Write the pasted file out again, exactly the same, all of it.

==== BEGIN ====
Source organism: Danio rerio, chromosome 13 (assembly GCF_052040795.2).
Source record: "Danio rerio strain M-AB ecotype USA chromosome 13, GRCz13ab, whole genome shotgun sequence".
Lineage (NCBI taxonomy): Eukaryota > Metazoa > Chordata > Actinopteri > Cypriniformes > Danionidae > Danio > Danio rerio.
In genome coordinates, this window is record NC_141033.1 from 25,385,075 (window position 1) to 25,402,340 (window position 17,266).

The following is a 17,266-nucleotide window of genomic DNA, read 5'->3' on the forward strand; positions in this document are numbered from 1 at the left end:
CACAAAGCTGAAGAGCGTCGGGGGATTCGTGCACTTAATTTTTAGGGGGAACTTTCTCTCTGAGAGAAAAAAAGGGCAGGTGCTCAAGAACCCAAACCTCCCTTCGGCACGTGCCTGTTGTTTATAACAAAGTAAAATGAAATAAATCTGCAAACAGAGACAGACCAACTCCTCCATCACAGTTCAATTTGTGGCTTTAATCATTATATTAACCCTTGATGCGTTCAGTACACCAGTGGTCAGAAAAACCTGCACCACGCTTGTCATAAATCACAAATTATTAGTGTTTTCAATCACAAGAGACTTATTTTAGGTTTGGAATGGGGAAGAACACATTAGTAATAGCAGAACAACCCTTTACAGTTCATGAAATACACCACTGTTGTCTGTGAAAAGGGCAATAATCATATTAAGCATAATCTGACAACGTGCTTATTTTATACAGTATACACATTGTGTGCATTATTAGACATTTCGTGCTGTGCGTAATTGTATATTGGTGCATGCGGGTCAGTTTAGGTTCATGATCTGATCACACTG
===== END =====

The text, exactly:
Source organism: Danio rerio, chromosome 13 (assembly GCF_052040795.2).
Source record: "Danio rerio strain M-AB ecotype USA chromosome 13, GRCz13ab, whole genome shotgun sequence".
Lineage (NCBI taxonomy): Eukaryota > Metazoa > Chordata > Actinopteri > Cypriniformes > Danionidae > Danio > Danio rerio.
In genome coordinates, this window is record NC_141033.1 from 25,385,075 (window position 1) to 25,402,340 (window position 17,266).

The following is a 17,266-nucleotide window of genomic DNA, read 5'->3' on the forward strand; positions in this document are numbered from 1 at the left end:
CACAAAGCTGAAGAGCGTCGGGGGATTCGTGCACTTAATTTTTAGGGGGAACTTTCTCTCTGAGAGAAAAAAAGGGCAGGTGCTCAAGAACCCAAACCTCCCTTCGGCACGTGCCTGTTGTTTATAACAAAGTAAAATGAAATAAATCTGCAAACAGAGACAGACCAACTCCTCCATCACAGTTCAATTTGTGGCTTTAATCATTATATTAACCCTTGATGCGTTCAGTACACCAGTGGTCAGAAAAACCTGCACCACGCTTGTCATAAATCACAAATTATTAGTGTTTTCAATCACAAGAGACTTATTTTAGGTTTGGAATGGGGAAGAACACATTAGTAATAGCAGAACAACCCTTTACAGTTCATGAAATACACCACTGTTGTCTGTGAAAAGGGCAATAATCATATTAAGCATAATCTGACAACGTGCTTATTTTATACAGTATACACATTGTGTGCATTATTAGACATTTCGTGCTGTGCGTAATTGTATATTGGTGCATGCGGGTCAGTTTAGGTTCATGATCTGATCACACTG